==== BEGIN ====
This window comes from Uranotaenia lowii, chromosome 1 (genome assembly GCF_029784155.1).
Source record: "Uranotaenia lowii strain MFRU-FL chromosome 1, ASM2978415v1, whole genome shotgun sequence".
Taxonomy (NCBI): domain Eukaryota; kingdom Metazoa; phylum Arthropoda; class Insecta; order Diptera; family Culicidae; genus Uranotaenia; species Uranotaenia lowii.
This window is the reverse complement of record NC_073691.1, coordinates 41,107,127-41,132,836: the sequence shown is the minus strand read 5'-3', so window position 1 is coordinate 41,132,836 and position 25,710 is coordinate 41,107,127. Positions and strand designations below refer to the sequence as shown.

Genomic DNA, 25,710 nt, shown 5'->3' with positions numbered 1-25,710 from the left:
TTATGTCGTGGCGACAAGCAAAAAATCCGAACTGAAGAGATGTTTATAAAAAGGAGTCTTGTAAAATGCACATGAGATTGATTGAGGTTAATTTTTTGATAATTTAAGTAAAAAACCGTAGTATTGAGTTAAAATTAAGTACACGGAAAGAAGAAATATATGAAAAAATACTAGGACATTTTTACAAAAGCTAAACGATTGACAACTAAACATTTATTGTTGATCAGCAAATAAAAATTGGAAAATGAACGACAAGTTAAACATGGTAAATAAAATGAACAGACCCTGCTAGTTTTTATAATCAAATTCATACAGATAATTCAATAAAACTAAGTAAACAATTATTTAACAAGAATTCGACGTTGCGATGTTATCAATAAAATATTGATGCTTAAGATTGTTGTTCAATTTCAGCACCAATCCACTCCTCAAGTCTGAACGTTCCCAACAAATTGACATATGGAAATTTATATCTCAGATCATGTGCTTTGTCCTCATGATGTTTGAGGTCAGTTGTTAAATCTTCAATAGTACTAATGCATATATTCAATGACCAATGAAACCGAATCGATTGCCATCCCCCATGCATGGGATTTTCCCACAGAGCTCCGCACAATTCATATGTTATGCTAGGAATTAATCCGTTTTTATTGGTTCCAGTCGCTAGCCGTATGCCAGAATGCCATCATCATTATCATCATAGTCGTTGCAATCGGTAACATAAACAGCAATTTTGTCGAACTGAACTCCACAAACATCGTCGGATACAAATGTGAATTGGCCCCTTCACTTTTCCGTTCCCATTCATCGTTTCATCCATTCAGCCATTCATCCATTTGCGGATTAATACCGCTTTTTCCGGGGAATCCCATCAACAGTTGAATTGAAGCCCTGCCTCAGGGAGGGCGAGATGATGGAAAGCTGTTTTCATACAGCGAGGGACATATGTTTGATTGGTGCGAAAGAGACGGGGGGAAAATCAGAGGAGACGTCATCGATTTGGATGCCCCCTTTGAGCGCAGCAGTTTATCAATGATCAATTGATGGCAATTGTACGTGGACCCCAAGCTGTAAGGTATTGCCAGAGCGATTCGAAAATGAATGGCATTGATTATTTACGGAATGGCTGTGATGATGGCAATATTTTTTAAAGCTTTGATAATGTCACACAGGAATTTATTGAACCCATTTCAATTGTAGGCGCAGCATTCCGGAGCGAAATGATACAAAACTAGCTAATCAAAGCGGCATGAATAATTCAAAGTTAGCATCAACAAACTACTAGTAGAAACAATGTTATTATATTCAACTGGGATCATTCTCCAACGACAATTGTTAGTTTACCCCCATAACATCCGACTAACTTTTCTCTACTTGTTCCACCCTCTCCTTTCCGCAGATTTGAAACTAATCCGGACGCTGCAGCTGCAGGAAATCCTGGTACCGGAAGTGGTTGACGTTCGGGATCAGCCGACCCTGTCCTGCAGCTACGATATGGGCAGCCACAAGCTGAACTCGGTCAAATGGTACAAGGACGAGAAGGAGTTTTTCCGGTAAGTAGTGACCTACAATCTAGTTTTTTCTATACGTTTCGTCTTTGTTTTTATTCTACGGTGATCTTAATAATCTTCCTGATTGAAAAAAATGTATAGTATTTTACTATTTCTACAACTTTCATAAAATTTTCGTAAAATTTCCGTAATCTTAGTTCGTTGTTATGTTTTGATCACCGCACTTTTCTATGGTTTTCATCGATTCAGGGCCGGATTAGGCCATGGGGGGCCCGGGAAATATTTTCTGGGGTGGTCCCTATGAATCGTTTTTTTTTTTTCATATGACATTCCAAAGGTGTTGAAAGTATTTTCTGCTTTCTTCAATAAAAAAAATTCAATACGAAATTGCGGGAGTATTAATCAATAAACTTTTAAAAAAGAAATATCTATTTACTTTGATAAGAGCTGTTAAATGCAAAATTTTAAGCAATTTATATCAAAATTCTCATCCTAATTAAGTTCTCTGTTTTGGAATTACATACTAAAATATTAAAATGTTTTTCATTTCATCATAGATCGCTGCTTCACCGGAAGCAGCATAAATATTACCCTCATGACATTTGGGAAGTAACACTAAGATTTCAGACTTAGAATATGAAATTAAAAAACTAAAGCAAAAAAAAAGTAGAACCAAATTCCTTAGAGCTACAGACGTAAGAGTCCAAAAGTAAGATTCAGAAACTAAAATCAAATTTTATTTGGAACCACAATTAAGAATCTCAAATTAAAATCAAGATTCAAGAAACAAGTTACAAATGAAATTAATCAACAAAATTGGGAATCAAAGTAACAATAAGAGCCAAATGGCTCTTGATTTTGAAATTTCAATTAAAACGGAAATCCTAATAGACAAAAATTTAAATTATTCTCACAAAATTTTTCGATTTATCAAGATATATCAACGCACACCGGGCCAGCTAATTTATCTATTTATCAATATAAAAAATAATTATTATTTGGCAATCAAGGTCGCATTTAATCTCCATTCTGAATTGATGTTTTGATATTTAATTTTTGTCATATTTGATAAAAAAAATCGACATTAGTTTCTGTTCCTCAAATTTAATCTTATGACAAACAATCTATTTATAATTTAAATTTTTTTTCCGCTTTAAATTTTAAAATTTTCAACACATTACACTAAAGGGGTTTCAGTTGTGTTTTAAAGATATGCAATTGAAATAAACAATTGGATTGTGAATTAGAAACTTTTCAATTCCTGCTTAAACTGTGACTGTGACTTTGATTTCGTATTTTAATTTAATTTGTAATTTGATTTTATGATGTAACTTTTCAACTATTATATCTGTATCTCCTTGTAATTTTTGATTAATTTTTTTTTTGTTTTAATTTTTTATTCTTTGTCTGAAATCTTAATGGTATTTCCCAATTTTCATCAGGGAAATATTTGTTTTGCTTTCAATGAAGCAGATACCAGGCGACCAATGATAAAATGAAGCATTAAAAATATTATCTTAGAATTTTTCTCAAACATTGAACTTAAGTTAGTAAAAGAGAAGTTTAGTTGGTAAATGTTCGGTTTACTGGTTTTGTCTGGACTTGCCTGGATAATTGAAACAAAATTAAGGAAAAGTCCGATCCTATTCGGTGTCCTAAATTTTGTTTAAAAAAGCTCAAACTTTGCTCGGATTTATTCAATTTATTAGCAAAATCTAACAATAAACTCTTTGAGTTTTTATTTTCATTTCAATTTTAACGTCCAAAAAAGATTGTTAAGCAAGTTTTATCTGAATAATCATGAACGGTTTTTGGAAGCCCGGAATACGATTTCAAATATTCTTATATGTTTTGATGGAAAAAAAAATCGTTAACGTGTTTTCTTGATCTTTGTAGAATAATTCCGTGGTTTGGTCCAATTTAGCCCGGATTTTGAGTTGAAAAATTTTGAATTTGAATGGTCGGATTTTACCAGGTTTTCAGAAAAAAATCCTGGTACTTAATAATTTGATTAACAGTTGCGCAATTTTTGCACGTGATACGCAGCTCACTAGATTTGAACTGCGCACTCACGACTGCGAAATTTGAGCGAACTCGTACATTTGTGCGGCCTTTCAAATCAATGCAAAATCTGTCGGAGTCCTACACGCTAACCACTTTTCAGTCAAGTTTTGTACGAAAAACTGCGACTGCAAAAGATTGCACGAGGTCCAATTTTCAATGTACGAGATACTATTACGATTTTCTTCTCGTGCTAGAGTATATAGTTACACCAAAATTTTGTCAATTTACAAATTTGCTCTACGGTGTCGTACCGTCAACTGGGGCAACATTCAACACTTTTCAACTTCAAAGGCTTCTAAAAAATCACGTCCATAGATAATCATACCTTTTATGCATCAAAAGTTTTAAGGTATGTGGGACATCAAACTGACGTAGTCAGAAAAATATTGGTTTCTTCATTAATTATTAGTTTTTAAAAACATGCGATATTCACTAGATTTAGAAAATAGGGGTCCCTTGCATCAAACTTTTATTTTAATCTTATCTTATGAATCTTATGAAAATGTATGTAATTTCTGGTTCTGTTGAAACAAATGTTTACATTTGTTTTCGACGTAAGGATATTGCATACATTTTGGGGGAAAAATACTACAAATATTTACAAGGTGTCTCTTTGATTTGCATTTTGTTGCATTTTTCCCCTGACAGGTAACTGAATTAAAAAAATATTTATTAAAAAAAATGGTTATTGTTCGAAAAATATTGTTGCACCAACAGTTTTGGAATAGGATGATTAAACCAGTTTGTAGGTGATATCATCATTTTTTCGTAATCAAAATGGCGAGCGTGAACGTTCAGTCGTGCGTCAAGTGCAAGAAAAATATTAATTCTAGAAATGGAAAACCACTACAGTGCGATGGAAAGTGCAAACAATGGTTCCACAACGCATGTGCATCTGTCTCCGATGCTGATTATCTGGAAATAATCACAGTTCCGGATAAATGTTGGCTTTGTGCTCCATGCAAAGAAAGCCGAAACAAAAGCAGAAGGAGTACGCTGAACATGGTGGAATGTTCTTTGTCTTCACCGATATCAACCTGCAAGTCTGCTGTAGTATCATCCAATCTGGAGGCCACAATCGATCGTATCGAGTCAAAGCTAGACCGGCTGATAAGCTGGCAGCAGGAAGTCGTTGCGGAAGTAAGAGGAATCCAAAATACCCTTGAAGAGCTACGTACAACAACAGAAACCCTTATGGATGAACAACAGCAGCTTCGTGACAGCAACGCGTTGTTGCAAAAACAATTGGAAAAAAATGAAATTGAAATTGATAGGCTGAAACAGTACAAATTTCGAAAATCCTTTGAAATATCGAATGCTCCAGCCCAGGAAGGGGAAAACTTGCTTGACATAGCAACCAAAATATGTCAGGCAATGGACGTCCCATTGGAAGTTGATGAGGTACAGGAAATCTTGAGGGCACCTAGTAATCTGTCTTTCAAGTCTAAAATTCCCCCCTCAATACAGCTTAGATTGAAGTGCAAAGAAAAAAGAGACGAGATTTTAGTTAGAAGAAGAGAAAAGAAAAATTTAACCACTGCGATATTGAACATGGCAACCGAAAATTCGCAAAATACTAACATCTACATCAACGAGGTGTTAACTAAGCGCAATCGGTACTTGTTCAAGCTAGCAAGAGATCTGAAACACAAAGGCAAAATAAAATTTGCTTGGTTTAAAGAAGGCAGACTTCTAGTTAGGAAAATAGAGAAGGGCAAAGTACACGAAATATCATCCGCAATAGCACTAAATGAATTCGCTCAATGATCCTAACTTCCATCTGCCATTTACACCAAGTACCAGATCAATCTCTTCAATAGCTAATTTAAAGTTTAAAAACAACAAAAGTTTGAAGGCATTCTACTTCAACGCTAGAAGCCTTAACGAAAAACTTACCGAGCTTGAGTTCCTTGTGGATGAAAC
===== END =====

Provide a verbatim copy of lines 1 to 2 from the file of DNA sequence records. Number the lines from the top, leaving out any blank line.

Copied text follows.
This window comes from Uranotaenia lowii, chromosome 1 (genome assembly GCF_029784155.1).
Source record: "Uranotaenia lowii strain MFRU-FL chromosome 1, ASM2978415v1, whole genome shotgun sequence".